Habitat Value of Man-Made Coastal Marshes in Florida
ARMY ENGINEER WATERWAYS EXPERIMENT STATION VICKSBURG MS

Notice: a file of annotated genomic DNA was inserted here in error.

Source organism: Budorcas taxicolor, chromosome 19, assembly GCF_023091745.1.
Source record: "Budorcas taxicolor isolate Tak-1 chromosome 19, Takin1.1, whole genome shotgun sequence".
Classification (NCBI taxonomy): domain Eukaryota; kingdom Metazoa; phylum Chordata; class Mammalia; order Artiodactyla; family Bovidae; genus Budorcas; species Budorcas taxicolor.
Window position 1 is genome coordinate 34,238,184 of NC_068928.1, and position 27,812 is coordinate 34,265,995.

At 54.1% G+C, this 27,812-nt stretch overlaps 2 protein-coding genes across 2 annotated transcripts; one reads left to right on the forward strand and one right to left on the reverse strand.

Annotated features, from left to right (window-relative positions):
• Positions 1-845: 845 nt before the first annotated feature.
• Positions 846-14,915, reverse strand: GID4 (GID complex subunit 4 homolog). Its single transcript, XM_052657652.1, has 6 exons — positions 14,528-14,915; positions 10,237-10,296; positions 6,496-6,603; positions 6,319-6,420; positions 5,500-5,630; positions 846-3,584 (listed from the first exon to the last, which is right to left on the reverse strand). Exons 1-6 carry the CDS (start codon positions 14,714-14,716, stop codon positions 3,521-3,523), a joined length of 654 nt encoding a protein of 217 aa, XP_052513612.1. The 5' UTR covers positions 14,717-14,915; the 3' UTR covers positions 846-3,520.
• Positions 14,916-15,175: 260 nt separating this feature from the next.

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Mitigation in the form of habitat creation or restoration is often employed to minimize the losses of wetlands and wetland resources resulting from development and other human activity. Most projects in coastal areas of northern and central Florida have involved in the creation of wetlands dominated by smooth cordgrass Spartina alterniflora and black needlerush Juncus roemerianus. Procedures for creating salt marshes were developed as a means to stabilize dredged material and eroding shorelines. The first projects were completed in the early 1970s, but only during the past 5 to 7 years have man- made wetlands been extensively used to mitigate for losses of natural wetlands. Although wetland creation is a relatively new technology, it has been clearly demonstrated that many types of wetland vegetation can be established on areas that were formerly uplands. Despite technological developments in wetland creation, there are still questions as to whether man-made wetlands are ecologically equivalent to naturally occurring wetlands. Twenty-two man-made coastal marshes of various ages were studied to determine their similarity to natural marshes. The majority of the sites were dominated Spartina alterniflora. Sites were located throughout northern and central Florida and ranged in age from approximately 1 to 10 years. The focus of the study was on the fish and wildlife habitat value provided by created wetlands. Vegetation characteristics were highly variable, but sites that were properly planned, constructed, and maintained served as viable habitat for animals normally associated with coastal marsh systems. Factors influencing site use by various animal groups and suggestions for future mitigation efforts are discussed.